A few years ago a financial expert asked me whether the eco-friendly fashion platform Reve En Vert would be a future success. I told him “Honestly, I’m afraid customers don’t want to pay more for a garment just because it’s sustainable”.
Well, that tide may be turning as their business has just had a successfully raised crowdfunding support and growing steadily. There’s a movement. Just taking a look at this new sustainable brand BITE from Copenhagen fills me with hope. Slick, strong and unafraid to stand out, we are seeing a rise in sustainability and feminism in the fashion business.
Not only that, but platforms are springing up everywhere, tackling the issue of making the business more circular. For example, my friend stylist extraordinaire Niki Brodie and her partner Lisa recently launched platform Sitting On A Sofa where preloved designer clothing can be resold and given a second life with a portion of the profit going to charity. The business of “pre-owned” is booming- just look at The Real Real and Vestaire. And look who is behind these brands and incentives? Women entrepreneurs.
There’s a wave of awakening which been spearheaded by the hard work of groups such as The Fashion Revolution and the momentum behind their global campaign #whomademyclothes.
Yet, it was one pivotal programme by (our nations hero) Sir David Attenborough that was the catalyst that prompted a new generation of thinkers into action. Blue Planet II aired on BBC back in Oct 2017- with and his plea to acknowledge, how we are damaging the planet. It has reopened discussions on plastics and our throwaway culture and opened the lid on the hidden practices of the fashion business.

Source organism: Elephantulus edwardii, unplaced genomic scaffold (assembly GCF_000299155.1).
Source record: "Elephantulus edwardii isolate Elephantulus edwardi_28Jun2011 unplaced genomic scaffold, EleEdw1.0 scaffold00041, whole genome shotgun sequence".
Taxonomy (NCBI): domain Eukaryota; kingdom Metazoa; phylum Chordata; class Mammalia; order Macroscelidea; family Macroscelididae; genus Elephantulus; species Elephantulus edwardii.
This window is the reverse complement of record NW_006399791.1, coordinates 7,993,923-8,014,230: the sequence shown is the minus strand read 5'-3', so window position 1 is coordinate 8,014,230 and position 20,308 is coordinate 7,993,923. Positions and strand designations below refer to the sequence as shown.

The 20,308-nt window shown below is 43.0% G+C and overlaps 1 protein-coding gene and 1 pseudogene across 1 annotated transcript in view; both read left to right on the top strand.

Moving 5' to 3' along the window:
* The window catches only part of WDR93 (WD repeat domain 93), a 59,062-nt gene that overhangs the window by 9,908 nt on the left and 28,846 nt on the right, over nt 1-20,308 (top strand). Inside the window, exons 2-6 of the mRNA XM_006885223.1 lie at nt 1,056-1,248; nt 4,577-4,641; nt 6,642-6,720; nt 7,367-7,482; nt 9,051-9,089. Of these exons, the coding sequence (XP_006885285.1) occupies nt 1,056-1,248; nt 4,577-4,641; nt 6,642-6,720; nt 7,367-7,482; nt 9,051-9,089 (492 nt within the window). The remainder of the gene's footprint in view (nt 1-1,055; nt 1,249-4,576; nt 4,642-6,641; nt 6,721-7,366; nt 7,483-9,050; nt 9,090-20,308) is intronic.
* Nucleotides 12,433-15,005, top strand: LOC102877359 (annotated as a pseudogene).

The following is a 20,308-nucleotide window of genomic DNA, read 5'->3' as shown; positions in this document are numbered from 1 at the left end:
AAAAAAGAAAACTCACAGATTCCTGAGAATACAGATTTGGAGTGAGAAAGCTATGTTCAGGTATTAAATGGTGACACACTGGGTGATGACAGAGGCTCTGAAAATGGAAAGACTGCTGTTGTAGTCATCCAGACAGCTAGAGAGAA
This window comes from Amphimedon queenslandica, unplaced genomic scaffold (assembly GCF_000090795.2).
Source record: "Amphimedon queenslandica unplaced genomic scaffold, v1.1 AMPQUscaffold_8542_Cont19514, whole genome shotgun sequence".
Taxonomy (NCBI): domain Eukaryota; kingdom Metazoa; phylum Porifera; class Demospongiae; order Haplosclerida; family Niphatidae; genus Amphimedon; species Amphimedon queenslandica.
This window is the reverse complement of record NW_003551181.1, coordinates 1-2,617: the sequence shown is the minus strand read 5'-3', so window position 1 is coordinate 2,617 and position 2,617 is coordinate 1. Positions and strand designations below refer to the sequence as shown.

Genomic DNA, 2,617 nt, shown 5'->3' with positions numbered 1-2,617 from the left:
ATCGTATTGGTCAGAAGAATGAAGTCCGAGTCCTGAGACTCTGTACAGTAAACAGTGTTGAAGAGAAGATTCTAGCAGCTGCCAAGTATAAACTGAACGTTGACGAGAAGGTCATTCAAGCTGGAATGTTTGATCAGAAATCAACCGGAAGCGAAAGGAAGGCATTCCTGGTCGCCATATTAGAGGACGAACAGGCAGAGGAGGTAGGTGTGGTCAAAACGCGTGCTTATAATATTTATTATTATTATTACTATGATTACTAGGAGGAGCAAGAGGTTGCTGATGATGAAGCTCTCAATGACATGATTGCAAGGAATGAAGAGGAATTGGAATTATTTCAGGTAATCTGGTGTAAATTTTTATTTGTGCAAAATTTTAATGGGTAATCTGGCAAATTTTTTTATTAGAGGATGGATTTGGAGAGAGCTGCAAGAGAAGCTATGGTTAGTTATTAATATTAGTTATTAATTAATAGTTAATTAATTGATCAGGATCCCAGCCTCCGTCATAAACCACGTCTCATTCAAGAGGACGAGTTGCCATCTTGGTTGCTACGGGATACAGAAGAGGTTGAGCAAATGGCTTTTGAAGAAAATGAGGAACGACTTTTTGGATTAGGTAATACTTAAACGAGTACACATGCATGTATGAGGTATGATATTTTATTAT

He was invited to speak at DAVOS world economic Forum where the climate was urgently discussed. The topic of fashion was also presented by Global Fashion Agenda (GFA) an umbrella association created around the Copenhagen Fashion Summit, that published longer-term objectives and studies and reports on sustainability issues.
It’s become common knowledge that its the 3rd most polluting of industries on the planet with the apparel and footwear industry reportedly accounting for 8% of global emissions (according to Quantis), with 1.2 billion tonnes per year, more than the maritime and air transportation sectors combined.
These findings prompted the world’s first government-led inquiry into the sustainability of the fashion business at the V&A, The House of Commons Environmental Audit Committee Report on the Sustainability of the Fashion Industry which published their findings in Jan 2019 resulted in a damning report in which they concluded “The current exploitative and environmentally damaging model for fashion must change.”
Yet. It is a vast and growing global business worth $3trillion accounting for 2% of the worlds Gross Domestic Product.
I believe there is a way (hence the reason for writing my book) and the clients I work with all agree too. We are successfully working with clients from China to Portugal, Amsterdam, Paris and London and the common thread is this:
While fashion remains the most dynamic and creative of industries, and as the EAC report concluded, it’s time to act to find ways “transparent, fair and sustainable fashion system.”
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Joanne Yulan Jong a Creative Director, Fashion Writer, and Author of the bestselling book THE FASHION SWITCH ‘The new rules if the fashion business’. She has been invited to be a regular columnist for WWD magazine.